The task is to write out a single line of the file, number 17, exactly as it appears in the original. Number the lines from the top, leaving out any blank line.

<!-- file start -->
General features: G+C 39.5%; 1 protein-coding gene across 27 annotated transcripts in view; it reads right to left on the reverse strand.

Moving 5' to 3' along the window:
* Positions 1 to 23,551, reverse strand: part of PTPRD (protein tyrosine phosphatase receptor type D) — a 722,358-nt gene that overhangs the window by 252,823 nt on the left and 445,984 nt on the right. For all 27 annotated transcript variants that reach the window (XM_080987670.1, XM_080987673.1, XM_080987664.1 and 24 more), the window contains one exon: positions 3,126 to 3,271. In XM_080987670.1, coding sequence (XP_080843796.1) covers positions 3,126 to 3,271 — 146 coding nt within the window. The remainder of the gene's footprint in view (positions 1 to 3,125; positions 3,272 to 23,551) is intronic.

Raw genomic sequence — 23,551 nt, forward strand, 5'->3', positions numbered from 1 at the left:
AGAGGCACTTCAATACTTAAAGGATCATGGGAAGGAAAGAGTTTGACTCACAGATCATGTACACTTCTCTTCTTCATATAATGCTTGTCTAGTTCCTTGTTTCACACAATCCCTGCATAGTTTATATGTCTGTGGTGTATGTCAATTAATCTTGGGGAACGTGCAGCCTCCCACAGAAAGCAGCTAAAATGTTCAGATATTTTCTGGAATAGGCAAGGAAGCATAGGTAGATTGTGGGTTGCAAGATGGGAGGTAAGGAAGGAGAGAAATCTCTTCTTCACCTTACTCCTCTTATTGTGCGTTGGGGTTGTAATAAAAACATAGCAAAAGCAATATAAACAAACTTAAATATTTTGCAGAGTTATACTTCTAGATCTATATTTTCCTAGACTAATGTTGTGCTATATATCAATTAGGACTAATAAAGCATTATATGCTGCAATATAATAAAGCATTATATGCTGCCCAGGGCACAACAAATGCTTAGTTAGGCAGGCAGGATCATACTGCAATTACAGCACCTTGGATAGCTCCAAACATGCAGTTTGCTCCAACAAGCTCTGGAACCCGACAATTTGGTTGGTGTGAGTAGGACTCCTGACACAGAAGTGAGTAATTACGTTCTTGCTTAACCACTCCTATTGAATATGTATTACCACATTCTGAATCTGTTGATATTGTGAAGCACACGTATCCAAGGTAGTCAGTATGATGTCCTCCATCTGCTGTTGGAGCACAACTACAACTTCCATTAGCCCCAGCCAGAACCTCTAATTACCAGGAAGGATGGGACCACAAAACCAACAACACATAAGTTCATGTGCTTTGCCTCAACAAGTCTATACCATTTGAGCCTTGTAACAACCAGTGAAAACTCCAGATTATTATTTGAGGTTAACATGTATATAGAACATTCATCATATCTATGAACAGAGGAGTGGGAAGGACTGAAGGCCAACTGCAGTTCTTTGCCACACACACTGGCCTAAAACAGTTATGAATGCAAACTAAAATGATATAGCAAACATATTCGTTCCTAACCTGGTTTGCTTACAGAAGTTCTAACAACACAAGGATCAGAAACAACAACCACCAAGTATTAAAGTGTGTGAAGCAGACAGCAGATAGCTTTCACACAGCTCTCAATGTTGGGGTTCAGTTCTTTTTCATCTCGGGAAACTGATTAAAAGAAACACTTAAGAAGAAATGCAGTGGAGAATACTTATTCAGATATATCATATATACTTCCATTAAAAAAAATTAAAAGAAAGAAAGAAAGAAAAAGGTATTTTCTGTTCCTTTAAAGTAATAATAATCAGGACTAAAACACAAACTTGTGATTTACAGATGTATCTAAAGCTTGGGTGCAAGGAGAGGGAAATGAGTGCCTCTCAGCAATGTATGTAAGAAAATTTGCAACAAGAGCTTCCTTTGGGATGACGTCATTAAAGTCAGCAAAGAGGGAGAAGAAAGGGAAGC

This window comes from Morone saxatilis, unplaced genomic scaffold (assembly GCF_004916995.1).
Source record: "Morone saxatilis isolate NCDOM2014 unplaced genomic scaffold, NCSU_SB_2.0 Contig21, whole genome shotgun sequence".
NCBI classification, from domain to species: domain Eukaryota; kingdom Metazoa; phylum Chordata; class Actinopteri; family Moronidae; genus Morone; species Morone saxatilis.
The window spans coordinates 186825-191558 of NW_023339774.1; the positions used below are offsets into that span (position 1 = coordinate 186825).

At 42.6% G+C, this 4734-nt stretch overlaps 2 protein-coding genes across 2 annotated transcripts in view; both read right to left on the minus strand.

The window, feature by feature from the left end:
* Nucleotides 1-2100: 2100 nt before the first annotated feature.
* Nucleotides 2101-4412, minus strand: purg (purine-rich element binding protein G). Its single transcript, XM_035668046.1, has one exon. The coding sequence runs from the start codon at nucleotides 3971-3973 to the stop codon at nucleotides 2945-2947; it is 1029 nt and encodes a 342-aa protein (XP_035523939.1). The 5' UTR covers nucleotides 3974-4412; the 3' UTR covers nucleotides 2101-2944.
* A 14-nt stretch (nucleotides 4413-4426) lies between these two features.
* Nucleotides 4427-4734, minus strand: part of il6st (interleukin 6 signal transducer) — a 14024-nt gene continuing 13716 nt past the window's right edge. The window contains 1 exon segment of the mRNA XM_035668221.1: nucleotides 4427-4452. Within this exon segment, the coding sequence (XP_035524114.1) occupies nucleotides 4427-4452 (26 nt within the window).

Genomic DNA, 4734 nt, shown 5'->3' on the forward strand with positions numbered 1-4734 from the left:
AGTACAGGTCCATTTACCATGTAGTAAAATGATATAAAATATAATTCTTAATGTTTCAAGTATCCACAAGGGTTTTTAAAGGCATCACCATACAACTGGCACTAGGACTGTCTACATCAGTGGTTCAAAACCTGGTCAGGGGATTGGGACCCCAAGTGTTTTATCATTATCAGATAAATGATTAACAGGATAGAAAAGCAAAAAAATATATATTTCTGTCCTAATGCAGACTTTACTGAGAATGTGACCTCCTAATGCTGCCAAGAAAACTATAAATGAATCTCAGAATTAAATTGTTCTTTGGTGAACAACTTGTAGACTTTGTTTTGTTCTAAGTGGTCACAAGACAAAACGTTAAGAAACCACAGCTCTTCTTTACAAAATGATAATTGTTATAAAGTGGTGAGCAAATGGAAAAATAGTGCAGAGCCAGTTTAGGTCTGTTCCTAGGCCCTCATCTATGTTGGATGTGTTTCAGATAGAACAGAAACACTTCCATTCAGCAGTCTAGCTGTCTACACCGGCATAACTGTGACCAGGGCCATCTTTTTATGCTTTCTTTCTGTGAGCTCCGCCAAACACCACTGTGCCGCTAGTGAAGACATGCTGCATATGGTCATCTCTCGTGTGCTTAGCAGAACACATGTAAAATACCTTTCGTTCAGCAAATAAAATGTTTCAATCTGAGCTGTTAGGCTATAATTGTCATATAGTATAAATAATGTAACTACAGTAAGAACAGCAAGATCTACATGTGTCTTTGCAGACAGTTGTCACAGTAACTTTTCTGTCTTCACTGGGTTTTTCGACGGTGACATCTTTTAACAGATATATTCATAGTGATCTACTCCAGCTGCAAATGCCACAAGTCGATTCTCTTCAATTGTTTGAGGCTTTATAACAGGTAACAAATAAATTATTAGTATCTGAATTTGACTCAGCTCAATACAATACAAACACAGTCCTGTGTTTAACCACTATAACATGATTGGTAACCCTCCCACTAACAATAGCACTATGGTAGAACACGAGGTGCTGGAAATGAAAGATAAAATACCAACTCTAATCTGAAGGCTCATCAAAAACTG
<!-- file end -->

AGTACAGGTCCATTTACCATGTAGTAAAATGATATAAAATATAATTCTTAATGTTTCAAGTATCCACAAGGGTTTTTAAAGGCATCACCATACAACTGGCACTAGGACTGTCTACATCAGTGGTTCAAAACCTGGTCAGGGGATTGGGACCCCAAGTGTTTTATCATTATCAGATAAATGATTAACAGGATAGAAAAGCAAAAAAATATATATTTCTGTCCTAATGCAGACTTTACTGAGAATGTGACCTCCTAATGCTGCCAAGAAAACTATAAATGAATCTCAGAATTAAATTGTTCTTTGGTGAACAACTTGTAGACTTTGTTTTGTTCTAAGTGGTCACAAGACAAAACGTTAAGAAACCACAGCTCTTCTTTACAAAATGATAATTGTTATAAAGTGGTGAGCAAATGGAAAAATAGTGCAGAGCCAGTTTAGGTCTGTTCCTAGGCCCTCATCTATGTTGGATGTGTTTCAGATAGAACAGAAACACTTCCATTCAGCAGTCTAGCTGTCTACACCGGCATAACTGTGACCAGGGCCATCTTTTTATGCTTTCTTTCTGTGAGCTCCGCCAAACACCACTGTGCCGCTAGTGAAGACATGCTGCATATGGTCATCTCTCGTGTGCTTAGCAGAACACATGTAAAATACCTTTCGTTCAGCAAATAAAATGTTTCAATCTGAGCTGTTAGGCTATAATTGTCATATAGTATAAATAATGTAACTACAGTAAGAACAGCAAGATCTACATGTGTCTTTGCAGACAGTTGTCACAGTAACTTTTCTGTCTTCACTGGGTTTTTCGACGGTGACATCTTTTAACAGATATATTCATAGTGATCTACTCCAGCTGCAAATGCCACAAGTCGATTCTCTTCAATTGTTTGAGGCTTTATAACAGGTAACAAATAAATTATTAGTATCTGAATTTGACTCAGCTCAATACAATACAAACACAGTCCTGTGTTTAACCACTATAACATGATTGGTAACCCTCCCACTAACAATAGCACTATGGTAGAACACGAGGTGCTGGAAATGAAAGATAAAATACCAACTCTAATCTGAAGGCTCATCAAAAACTG